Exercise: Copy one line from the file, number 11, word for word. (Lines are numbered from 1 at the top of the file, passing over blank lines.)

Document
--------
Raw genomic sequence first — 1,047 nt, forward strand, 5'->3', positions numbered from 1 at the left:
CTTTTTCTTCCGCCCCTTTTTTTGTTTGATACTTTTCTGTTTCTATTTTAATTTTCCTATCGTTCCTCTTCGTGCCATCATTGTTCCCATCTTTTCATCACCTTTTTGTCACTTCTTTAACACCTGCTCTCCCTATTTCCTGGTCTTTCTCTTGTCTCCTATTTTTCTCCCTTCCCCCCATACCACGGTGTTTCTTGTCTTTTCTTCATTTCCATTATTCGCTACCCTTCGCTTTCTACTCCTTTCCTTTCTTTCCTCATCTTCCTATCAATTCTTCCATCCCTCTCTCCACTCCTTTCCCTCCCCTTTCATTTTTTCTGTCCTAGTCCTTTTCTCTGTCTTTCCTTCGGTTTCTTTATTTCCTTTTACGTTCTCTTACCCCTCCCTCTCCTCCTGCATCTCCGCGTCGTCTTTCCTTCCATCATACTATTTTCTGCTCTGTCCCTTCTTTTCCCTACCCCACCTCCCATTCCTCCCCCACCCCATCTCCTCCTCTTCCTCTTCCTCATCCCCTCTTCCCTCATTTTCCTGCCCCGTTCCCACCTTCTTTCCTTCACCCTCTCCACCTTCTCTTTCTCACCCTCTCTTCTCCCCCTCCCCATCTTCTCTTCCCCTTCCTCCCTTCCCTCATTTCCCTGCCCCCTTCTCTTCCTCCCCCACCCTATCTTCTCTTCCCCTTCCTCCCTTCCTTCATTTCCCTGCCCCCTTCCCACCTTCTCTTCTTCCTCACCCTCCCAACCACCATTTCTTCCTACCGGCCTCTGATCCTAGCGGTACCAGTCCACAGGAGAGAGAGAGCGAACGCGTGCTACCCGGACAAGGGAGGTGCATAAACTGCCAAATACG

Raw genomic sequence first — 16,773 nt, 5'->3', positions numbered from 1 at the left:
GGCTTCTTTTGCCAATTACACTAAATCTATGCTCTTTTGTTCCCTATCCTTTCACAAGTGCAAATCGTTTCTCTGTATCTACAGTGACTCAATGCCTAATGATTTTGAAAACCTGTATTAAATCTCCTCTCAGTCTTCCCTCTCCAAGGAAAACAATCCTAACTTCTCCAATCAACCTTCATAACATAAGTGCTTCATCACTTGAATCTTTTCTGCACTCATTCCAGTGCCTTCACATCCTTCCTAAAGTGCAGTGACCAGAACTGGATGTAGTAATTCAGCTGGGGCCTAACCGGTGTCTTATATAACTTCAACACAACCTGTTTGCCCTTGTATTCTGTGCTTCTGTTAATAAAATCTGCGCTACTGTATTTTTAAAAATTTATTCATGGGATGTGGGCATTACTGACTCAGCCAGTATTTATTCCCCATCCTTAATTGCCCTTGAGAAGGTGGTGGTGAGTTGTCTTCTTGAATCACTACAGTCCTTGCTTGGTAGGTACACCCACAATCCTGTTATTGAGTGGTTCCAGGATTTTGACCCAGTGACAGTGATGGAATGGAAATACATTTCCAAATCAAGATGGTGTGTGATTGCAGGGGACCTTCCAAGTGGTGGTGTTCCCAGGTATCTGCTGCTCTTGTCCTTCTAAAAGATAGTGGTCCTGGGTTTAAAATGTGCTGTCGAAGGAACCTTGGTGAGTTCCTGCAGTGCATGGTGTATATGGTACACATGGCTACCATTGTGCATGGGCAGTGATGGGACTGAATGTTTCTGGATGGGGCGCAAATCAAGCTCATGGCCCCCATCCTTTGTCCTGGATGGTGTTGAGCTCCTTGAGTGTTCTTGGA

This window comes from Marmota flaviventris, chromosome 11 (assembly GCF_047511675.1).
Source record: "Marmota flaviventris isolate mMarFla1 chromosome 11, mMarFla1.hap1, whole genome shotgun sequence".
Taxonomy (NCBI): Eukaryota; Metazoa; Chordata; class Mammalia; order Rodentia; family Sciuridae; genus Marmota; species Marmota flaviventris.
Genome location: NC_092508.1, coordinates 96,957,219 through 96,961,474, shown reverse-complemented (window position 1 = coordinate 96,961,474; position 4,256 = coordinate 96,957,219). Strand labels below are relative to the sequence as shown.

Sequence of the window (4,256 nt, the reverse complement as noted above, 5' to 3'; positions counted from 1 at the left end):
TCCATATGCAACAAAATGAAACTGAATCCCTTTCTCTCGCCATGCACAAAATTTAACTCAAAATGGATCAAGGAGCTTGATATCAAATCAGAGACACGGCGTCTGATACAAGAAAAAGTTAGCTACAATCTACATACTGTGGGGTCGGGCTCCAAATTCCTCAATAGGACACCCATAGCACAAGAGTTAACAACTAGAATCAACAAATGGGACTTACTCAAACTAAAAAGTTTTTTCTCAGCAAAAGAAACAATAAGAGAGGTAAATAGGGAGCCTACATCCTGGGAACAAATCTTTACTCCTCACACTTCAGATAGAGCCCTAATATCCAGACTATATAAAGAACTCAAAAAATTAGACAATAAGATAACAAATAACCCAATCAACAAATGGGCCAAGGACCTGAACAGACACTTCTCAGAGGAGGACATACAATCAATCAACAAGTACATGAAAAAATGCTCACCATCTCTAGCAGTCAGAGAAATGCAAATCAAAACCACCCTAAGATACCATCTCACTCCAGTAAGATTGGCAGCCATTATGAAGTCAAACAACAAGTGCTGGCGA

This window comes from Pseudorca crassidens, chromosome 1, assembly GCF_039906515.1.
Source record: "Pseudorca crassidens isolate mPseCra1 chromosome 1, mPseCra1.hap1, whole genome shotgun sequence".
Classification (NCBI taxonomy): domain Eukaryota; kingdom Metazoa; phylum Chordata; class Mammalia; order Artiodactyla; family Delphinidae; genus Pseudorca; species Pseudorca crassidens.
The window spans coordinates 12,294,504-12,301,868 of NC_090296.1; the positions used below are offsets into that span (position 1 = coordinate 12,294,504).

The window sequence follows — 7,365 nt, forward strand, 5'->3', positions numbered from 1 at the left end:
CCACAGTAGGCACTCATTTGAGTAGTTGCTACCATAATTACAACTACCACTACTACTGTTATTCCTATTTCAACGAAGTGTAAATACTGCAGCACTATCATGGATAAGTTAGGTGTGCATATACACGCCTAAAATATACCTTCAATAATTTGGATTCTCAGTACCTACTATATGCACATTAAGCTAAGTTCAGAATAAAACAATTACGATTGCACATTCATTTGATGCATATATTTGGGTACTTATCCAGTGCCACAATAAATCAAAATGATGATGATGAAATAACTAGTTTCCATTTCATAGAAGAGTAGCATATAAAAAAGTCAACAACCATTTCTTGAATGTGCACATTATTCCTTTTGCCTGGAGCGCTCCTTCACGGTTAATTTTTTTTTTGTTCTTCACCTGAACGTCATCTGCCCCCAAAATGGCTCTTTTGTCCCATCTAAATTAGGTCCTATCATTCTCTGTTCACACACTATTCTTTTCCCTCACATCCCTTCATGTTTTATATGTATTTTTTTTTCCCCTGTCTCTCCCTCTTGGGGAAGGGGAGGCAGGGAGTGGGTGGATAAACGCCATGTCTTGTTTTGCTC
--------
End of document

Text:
This window comes from Pseudorca crassidens, chromosome 1, assembly GCF_039906515.1.